Specialty Food Stores
Companies in this industry sell products such as meat, fish, fruits and vegetables, baked goods, candy, and gourmet foods from physical retail locations, often specializing in a single product category. No major companies dominate the industry.
Sales of specialty foods have been increasing worldwide as demand for ethnic foods has continued to grow. In part, the increase comes from immigrant consumers seeking out foods from their own cultures. In the US, it is expected that the buying power of the Latinx population will reach $1.9 trillion, which is higher than the gross domestic product of countries like Australia, Spain and Mexico, according to Nielsen.
The US specialty food store industry includes about 22,000 establishments (single-location companies and units of multi-location companies) with combined annual revenue of about $20 billion. Retail specialty food sales grew nearly 10% from 2016 to 2018 (compared with 3% for all food sales), driven by product innovations and wider availability of specialty foods through mass-market outlets, according to the 2019-2020 State of the Specialty Food Industry report from the Specialty Food Association, Mintel and SPINS/IRI, which tracks US sales of specialty foods through supermarkets, natural food stores, and specialty food retailers. By channel, retail food stores account for about 75% of all specialty food sales in the US. While online represents less than 3% of specialty food sales, it is the fastest growing sales channel, up 41% since 2016.
The industry includes meat markets, seafood markets, fruit and vegetable markets, baked goods stores (but not retail bakeries), candy and nut stores, and gourmet food stores. Grocery stores and supermarkets, along with superstores and warehouse clubs that sell food, are covered in separate industry profiles.
Consumer spending and tastes drive demand. The profitability of individual companies depends on effective merchandising and the ability to generate store traffic. Large companies can offer a wide selection of products and have advantages in purchasing, distribution, and marketing. Small companies can compete effectively by offering locally sourced and specialty products, providing superior service, or serving a local market. The US industry is highly fragmented: the 20 largest companies account for less than 20% of sales.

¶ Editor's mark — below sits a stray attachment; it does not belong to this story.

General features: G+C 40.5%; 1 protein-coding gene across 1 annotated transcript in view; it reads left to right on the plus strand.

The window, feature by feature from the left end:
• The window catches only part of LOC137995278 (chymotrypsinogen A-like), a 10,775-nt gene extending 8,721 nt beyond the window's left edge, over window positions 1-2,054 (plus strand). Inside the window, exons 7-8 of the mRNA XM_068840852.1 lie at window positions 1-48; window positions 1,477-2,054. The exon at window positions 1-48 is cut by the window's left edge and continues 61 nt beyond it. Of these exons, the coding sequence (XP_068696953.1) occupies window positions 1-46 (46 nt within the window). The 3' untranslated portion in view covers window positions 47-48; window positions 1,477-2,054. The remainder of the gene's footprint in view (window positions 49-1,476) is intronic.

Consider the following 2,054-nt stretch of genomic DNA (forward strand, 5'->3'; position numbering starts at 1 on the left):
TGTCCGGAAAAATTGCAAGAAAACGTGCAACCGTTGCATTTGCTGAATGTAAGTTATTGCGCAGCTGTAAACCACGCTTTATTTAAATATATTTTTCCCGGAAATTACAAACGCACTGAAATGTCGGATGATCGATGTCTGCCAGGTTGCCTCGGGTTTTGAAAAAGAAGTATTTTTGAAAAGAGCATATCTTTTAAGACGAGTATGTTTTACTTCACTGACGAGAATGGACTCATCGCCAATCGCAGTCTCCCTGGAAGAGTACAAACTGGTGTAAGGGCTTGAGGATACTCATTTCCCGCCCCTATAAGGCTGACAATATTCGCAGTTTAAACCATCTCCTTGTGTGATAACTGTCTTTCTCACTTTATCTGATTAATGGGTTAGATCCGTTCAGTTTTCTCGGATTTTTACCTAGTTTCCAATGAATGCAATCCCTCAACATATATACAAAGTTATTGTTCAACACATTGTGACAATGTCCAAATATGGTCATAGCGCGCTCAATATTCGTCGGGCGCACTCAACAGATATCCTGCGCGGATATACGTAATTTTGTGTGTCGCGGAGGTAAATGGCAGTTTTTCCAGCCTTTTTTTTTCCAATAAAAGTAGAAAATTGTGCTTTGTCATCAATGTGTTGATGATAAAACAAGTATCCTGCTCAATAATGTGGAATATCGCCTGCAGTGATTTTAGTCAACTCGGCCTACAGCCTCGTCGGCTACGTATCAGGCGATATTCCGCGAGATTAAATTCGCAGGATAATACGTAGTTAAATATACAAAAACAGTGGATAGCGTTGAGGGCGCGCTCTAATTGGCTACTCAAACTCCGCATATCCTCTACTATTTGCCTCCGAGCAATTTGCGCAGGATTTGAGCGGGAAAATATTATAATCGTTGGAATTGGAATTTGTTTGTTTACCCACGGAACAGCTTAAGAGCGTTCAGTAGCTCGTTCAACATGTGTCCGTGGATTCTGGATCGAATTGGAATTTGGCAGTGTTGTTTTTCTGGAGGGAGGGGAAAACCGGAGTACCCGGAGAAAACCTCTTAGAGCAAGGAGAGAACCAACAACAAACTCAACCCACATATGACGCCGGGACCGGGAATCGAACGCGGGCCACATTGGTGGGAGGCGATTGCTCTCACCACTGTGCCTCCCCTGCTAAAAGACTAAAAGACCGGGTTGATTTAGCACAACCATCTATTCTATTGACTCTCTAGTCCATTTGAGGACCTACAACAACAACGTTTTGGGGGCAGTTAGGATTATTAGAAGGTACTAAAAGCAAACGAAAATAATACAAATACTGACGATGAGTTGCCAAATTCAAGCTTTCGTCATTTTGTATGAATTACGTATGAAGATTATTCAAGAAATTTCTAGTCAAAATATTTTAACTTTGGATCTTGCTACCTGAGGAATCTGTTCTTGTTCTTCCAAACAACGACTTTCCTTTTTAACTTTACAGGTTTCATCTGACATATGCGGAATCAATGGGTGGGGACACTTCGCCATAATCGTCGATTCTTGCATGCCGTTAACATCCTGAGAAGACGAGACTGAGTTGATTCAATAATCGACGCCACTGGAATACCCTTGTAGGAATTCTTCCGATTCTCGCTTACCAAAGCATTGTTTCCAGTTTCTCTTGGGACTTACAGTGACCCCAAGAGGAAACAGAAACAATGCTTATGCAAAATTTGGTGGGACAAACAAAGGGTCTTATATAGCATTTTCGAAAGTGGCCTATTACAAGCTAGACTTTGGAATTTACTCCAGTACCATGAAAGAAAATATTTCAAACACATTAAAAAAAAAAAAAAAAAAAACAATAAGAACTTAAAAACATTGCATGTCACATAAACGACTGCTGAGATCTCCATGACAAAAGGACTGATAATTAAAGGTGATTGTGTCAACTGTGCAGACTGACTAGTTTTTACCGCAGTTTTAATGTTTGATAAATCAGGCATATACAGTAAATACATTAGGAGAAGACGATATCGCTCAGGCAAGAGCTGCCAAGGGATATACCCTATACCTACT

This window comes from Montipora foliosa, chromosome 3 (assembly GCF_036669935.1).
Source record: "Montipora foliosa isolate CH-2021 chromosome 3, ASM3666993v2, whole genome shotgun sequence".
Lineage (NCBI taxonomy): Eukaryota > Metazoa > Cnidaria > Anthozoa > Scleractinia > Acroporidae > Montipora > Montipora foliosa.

Competition includes traditional grocery and natural food stores, mass merchandisers, warehouse clubs, and online retailers. Mainstream retailers such as Kroger, Costco, and Target account for more than 80% of specialty food retail sales and are expanding their presence in specialty foods significantly. Sales of specialty food by mainstream retailers increased 11% between 2016 and 2018, outpacing growth at natural food stores (up 3%) and specialty stores (2%). The rise in specialty food sales by mainstream stores is credited to convenience-minded millennial consumers, who prefer to purchase specialty food wherever they shop, according to the State of the Specialty Food Industry 2019-2020 report from the Specialty Food Association, Mintel and SPINS/IRI. Specialty food stores also compete with restaurants and other venues serving high-quality prepared food.
Specialty food stores also compete with their own suppliers, who increasingly are embracing e-commerce as a way to sell directly to consumers. E-commerce sales represent 36% of manufacturers' sales, according to the State of the Specialty Food Industry report, with coffee ranking as the specialty product most often purchased online. As in other retail categories, online purchasing of specialty foods is growing and resulting in slower year-over-year growth for retail and food service channels, according to Mintel. Online sales are also among the fastest-growing channels for importers.
Products, Operations & Technology
Major products sold by specialty food stores include meat, fish, and poultry (about 45% of sales); produce (about 20%); and baked goods and candy (about
Sales & Marketing
Finance & Regulation
Regional & International Issues
Also includes the following chapters:
Quarterly Industry Update
Trends and Opportunities
Call Preparation Questions
Glossary of Acronyms